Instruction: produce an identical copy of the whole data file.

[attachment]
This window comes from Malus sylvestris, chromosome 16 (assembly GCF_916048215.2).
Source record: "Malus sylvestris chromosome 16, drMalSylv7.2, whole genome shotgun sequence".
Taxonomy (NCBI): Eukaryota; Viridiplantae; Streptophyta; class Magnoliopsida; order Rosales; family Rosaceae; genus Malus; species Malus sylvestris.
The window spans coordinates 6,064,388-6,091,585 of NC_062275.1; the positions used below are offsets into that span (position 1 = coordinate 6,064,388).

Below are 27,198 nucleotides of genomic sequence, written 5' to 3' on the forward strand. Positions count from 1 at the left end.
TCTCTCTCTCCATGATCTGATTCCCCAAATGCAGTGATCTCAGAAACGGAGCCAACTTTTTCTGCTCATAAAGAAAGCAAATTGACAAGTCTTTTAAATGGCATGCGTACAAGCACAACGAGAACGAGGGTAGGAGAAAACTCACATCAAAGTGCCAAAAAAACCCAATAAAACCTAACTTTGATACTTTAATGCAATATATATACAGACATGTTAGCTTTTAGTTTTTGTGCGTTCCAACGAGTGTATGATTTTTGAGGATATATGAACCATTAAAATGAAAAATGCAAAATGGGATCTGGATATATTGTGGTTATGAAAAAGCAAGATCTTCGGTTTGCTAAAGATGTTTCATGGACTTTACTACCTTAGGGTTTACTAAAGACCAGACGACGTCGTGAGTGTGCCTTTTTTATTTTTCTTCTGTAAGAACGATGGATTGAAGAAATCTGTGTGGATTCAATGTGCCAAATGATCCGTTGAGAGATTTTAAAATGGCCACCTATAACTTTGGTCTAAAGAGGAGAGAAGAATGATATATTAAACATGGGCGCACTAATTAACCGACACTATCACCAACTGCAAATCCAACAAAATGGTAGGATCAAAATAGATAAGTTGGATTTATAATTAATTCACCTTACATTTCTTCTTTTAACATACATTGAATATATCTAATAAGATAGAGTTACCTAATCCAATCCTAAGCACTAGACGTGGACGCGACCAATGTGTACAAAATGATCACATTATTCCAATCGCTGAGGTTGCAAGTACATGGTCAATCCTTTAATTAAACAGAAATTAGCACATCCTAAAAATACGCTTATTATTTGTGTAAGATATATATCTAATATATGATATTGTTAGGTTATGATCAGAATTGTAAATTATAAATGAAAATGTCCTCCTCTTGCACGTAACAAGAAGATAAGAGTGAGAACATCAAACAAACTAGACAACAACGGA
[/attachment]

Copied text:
This window comes from Malus sylvestris, chromosome 16 (assembly GCF_916048215.2).
Source record: "Malus sylvestris chromosome 16, drMalSylv7.2, whole genome shotgun sequence".
Taxonomy (NCBI): Eukaryota; Viridiplantae; Streptophyta; class Magnoliopsida; order Rosales; family Rosaceae; genus Malus; species Malus sylvestris.
The window spans coordinates 6,064,388-6,091,585 of NC_062275.1; the positions used below are offsets into that span (position 1 = coordinate 6,064,388).

Below are 27,198 nucleotides of genomic sequence, written 5' to 3' on the forward strand. Positions count from 1 at the left end.
TCTCTCTCTCCATGATCTGATTCCCCAAATGCAGTGATCTCAGAAACGGAGCCAACTTTTTCTGCTCATAAAGAAAGCAAATTGACAAGTCTTTTAAATGGCATGCGTACAAGCACAACGAGAACGAGGGTAGGAGAAAACTCACATCAAAGTGCCAAAAAAACCCAATAAAACCTAACTTTGATACTTTAATGCAATATATATACAGACATGTTAGCTTTTAGTTTTTGTGCGTTCCAACGAGTGTATGATTTTTGAGGATATATGAACCATTAAAATGAAAAATGCAAAATGGGATCTGGATATATTGTGGTTATGAAAAAGCAAGATCTTCGGTTTGCTAAAGATGTTTCATGGACTTTACTACCTTAGGGTTTACTAAAGACCAGACGACGTCGTGAGTGTGCCTTTTTTATTTTTCTTCTGTAAGAACGATGGATTGAAGAAATCTGTGTGGATTCAATGTGCCAAATGATCCGTTGAGAGATTTTAAAATGGCCACCTATAACTTTGGTCTAAAGAGGAGAGAAGAATGATATATTAAACATGGGCGCACTAATTAACCGACACTATCACCAACTGCAAATCCAACAAAATGGTAGGATCAAAATAGATAAGTTGGATTTATAATTAATTCACCTTACATTTCTTCTTTTAACATACATTGAATATATCTAATAAGATAGAGTTACCTAATCCAATCCTAAGCACTAGACGTGGACGCGACCAATGTGTACAAAATGATCACATTATTCCAATCGCTGAGGTTGCAAGTACATGGTCAATCCTTTAATTAAACAGAAATTAGCACATCCTAAAAATACGCTTATTATTTGTGTAAGATATATATCTAATATATGATATTGTTAGGTTATGATCAGAATTGTAAATTATAAATGAAAATGTCCTCCTCTTGCACGTAACAAGAAGATAAGAGTGAGAACATCAAACAAACTAGACAACAACGGA